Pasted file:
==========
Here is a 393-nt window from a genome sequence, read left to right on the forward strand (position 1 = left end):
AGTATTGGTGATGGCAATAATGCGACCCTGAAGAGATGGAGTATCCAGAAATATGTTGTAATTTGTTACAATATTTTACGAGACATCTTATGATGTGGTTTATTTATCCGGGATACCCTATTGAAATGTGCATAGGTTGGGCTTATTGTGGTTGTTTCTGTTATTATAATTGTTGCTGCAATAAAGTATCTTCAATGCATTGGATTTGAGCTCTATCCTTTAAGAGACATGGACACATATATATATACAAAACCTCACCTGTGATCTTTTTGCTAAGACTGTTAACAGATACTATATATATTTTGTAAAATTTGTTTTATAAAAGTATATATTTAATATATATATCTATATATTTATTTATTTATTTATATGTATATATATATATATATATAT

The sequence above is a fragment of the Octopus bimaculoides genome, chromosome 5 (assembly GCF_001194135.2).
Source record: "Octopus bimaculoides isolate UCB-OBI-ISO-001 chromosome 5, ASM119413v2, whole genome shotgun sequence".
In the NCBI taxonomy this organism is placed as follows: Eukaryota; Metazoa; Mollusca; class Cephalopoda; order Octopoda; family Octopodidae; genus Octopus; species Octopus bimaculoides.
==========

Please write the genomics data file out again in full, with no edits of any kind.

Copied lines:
Here is a 393-nt window from a genome sequence, read left to right on the forward strand (position 1 = left end):
AGTATTGGTGATGGCAATAATGCGACCCTGAAGAGATGGAGTATCCAGAAATATGTTGTAATTTGTTACAATATTTTACGAGACATCTTATGATGTGGTTTATTTATCCGGGATACCCTATTGAAATGTGCATAGGTTGGGCTTATTGTGGTTGTTTCTGTTATTATAATTGTTGCTGCAATAAAGTATCTTCAATGCATTGGATTTGAGCTCTATCCTTTAAGAGACATGGACACATATATATATACAAAACCTCACCTGTGATCTTTTTGCTAAGACTGTTAACAGATACTATATATATTTTGTAAAATTTGTTTTATAAAAGTATATATTTAATATATATATCTATATATTTATTTATTTATTTATATGTATATATATATATATATATAT

The sequence above is a fragment of the Octopus bimaculoides genome, chromosome 5 (assembly GCF_001194135.2).
Source record: "Octopus bimaculoides isolate UCB-OBI-ISO-001 chromosome 5, ASM119413v2, whole genome shotgun sequence".
In the NCBI taxonomy this organism is placed as follows: Eukaryota; Metazoa; Mollusca; class Cephalopoda; order Octopoda; family Octopodidae; genus Octopus; species Octopus bimaculoides.